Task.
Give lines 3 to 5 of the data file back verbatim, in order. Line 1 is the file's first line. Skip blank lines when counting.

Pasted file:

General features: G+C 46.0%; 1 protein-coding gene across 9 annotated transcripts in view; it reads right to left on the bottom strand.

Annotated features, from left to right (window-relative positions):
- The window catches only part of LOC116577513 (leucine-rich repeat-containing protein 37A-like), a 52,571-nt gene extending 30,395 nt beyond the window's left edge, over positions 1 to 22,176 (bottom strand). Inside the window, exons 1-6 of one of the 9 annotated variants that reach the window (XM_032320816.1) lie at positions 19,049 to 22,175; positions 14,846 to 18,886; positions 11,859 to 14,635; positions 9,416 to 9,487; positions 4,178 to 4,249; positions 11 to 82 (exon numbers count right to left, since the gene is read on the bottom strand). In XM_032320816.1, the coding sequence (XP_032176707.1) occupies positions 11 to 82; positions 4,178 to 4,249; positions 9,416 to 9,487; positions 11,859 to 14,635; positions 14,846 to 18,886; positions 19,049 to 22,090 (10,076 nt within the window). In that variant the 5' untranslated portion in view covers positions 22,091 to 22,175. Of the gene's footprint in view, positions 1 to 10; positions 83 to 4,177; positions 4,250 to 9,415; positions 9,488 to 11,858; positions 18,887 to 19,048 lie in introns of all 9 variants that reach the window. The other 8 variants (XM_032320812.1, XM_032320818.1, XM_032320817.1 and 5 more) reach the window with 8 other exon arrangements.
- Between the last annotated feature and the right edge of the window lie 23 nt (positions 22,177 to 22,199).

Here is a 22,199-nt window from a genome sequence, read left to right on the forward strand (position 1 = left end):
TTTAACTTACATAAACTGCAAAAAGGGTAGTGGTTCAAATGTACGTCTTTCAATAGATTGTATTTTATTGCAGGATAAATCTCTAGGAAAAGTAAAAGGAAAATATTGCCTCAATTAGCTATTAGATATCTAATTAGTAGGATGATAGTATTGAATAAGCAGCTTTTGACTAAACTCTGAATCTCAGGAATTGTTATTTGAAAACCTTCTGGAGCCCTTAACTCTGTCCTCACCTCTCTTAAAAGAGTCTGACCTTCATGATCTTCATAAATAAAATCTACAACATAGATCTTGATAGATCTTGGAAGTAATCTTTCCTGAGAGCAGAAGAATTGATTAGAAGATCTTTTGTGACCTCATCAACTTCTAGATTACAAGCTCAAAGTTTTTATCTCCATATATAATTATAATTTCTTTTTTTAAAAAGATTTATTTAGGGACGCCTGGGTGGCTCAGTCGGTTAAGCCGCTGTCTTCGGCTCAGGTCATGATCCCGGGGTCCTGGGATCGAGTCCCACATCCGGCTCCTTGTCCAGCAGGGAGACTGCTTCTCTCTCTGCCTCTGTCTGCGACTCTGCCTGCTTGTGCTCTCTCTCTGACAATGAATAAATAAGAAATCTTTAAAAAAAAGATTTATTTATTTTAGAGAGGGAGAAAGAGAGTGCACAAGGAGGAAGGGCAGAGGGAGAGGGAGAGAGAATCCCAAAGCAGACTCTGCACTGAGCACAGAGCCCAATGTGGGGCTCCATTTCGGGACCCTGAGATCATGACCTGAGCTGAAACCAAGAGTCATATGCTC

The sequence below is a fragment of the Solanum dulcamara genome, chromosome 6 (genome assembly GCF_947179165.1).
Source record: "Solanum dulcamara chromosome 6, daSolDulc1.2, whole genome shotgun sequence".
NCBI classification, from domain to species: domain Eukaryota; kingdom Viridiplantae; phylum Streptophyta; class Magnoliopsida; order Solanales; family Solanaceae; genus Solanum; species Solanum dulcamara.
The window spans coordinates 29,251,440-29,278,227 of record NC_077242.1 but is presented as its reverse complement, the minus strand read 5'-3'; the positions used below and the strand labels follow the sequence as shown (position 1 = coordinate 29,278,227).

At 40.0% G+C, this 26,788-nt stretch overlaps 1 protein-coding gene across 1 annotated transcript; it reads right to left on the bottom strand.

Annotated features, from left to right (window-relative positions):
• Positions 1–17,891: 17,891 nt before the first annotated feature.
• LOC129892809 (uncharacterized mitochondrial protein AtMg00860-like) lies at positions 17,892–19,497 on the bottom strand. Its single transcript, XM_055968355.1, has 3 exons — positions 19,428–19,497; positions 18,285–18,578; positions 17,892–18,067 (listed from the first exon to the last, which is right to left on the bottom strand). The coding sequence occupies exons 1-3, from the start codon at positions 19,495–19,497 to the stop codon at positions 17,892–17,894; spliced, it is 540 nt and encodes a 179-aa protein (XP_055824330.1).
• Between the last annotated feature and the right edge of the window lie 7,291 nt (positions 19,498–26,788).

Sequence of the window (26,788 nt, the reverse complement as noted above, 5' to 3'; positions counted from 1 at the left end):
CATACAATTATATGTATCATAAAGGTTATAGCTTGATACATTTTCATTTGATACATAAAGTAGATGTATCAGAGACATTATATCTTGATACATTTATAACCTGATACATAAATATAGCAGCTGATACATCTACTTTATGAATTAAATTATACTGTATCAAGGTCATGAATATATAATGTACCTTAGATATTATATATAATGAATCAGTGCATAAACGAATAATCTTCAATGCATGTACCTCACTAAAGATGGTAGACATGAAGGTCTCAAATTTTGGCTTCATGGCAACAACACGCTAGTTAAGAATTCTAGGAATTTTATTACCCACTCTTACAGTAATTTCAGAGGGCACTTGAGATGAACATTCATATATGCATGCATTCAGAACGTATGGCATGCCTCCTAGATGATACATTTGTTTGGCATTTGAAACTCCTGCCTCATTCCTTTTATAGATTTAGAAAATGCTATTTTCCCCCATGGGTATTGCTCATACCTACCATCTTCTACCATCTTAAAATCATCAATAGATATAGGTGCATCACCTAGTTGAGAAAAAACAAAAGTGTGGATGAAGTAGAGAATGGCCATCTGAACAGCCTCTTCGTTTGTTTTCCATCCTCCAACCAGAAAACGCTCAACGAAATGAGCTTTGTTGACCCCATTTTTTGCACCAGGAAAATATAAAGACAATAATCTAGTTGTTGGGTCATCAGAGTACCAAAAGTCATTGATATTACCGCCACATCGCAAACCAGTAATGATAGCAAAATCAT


- The window catches only part of LOC116577513 (leucine-rich repeat-containing protein 37A-like), a 52,571-nt gene extending 30,395 nt beyond the window's left edge, over positions 1 to 22,176 (bottom strand). Inside the window, exons 1-6 of one of the 9 annotated variants that reach the window (XM_032320816.1) lie at positions 19,049 to 22,175; positions 14,846 to 18,886; positions 11,859 to 14,635; positions 9,416 to 9,487; positions 4,178 to 4,249; positions 11 to 82 (exon numbers count right to left, since the gene is read on the bottom strand). In XM_032320816.1, the coding sequence (XP_032176707.1) occupies positions 11 to 82; positions 4,178 to 4,249; positions 9,416 to 9,487; positions 11,859 to 14,635; positions 14,846 to 18,886; positions 19,049 to 22,090 (10,076 nt within the window). In that variant the 5' untranslated portion in view covers positions 22,091 to 22,175. Of the gene's footprint in view, positions 1 to 10; positions 83 to 4,177; positions 4,250 to 9,415; positions 9,488 to 11,858; positions 18,887 to 19,048 lie in introns of all 9 variants that reach the window. The other 8 variants (XM_032320812.1, XM_032320818.1, XM_032320817.1 and 5 more) reach the window with 8 other exon arrangements.
- Between the last annotated feature and the right edge of the window lie 23 nt (positions 22,177 to 22,199).

Here is a 22,199-nt window from a genome sequence, read left to right on the forward strand (position 1 = left end):